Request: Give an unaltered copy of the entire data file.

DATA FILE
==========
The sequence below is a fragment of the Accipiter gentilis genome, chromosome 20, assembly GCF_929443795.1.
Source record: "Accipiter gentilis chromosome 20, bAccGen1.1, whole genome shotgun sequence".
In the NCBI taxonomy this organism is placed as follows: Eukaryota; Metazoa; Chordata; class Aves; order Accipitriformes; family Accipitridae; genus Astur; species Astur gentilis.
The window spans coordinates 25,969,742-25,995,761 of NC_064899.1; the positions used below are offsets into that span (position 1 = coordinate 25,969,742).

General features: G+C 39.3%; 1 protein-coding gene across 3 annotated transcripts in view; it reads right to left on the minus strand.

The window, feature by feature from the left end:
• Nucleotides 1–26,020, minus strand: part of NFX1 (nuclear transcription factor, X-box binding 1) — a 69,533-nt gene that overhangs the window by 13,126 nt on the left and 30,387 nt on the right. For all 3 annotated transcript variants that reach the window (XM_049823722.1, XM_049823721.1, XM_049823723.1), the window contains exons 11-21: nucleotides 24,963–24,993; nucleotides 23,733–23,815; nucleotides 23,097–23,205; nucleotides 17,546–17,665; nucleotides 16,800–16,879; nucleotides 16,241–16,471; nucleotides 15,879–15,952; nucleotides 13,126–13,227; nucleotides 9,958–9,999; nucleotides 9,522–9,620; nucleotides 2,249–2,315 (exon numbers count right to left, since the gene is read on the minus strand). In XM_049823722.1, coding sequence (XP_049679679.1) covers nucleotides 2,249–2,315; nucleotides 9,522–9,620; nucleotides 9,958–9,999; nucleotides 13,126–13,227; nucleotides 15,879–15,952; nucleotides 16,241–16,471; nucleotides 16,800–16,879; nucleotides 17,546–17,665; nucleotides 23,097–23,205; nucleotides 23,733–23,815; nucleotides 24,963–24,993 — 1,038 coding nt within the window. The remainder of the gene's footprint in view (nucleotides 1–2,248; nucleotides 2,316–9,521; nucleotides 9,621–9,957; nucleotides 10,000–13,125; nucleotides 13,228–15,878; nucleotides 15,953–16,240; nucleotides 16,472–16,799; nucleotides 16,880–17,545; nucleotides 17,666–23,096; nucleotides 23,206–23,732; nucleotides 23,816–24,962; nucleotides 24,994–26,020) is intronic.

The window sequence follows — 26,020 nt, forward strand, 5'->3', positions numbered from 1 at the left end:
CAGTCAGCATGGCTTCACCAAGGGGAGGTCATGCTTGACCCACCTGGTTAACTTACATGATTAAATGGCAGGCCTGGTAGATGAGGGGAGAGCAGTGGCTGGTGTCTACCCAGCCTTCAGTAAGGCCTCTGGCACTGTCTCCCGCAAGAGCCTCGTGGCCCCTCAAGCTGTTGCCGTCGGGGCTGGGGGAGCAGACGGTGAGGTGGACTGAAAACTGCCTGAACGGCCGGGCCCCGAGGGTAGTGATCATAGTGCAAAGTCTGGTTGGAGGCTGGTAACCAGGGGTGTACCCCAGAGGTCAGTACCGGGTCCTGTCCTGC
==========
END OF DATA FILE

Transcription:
The sequence below is a fragment of the Accipiter gentilis genome, chromosome 20, assembly GCF_929443795.1.
Source record: "Accipiter gentilis chromosome 20, bAccGen1.1, whole genome shotgun sequence".
In the NCBI taxonomy this organism is placed as follows: Eukaryota; Metazoa; Chordata; class Aves; order Accipitriformes; family Accipitridae; genus Astur; species Astur gentilis.
The window spans coordinates 25,969,742-25,995,761 of NC_064899.1; the positions used below are offsets into that span (position 1 = coordinate 25,969,742).

General features: G+C 39.3%; 1 protein-coding gene across 3 annotated transcripts in view; it reads right to left on the minus strand.

The window, feature by feature from the left end:
• Nucleotides 1–26,020, minus strand: part of NFX1 (nuclear transcription factor, X-box binding 1) — a 69,533-nt gene that overhangs the window by 13,126 nt on the left and 30,387 nt on the right. For all 3 annotated transcript variants that reach the window (XM_049823722.1, XM_049823721.1, XM_049823723.1), the window contains exons 11-21: nucleotides 24,963–24,993; nucleotides 23,733–23,815; nucleotides 23,097–23,205; nucleotides 17,546–17,665; nucleotides 16,800–16,879; nucleotides 16,241–16,471; nucleotides 15,879–15,952; nucleotides 13,126–13,227; nucleotides 9,958–9,999; nucleotides 9,522–9,620; nucleotides 2,249–2,315 (exon numbers count right to left, since the gene is read on the minus strand). In XM_049823722.1, coding sequence (XP_049679679.1) covers nucleotides 2,249–2,315; nucleotides 9,522–9,620; nucleotides 9,958–9,999; nucleotides 13,126–13,227; nucleotides 15,879–15,952; nucleotides 16,241–16,471; nucleotides 16,800–16,879; nucleotides 17,546–17,665; nucleotides 23,097–23,205; nucleotides 23,733–23,815; nucleotides 24,963–24,993 — 1,038 coding nt within the window. The remainder of the gene's footprint in view (nucleotides 1–2,248; nucleotides 2,316–9,521; nucleotides 9,621–9,957; nucleotides 10,000–13,125; nucleotides 13,228–15,878; nucleotides 15,953–16,240; nucleotides 16,472–16,799; nucleotides 16,880–17,545; nucleotides 17,666–23,096; nucleotides 23,206–23,732; nucleotides 23,816–24,962; nucleotides 24,994–26,020) is intronic.

The window sequence follows — 26,020 nt, forward strand, 5'->3', positions numbered from 1 at the left end:
CAGTCAGCATGGCTTCACCAAGGGGAGGTCATGCTTGACCCACCTGGTTAACTTACATGATTAAATGGCAGGCCTGGTAGATGAGGGGAGAGCAGTGGCTGGTGTCTACCCAGCCTTCAGTAAGGCCTCTGGCACTGTCTCCCGCAAGAGCCTCGTGGCCCCTCAAGCTGTTGCCGTCGGGGCTGGGGGAGCAGACGGTGAGGTGGACTGAAAACTGCCTGAACGGCCGGGCCCCGAGGGTAGTGATCATAGTGCAAAGTCTGGTTGGAGGCTGGTAACCAGGGGTGTACCCCAGAGGTCAGTACCGGGTCCTGTCCTGC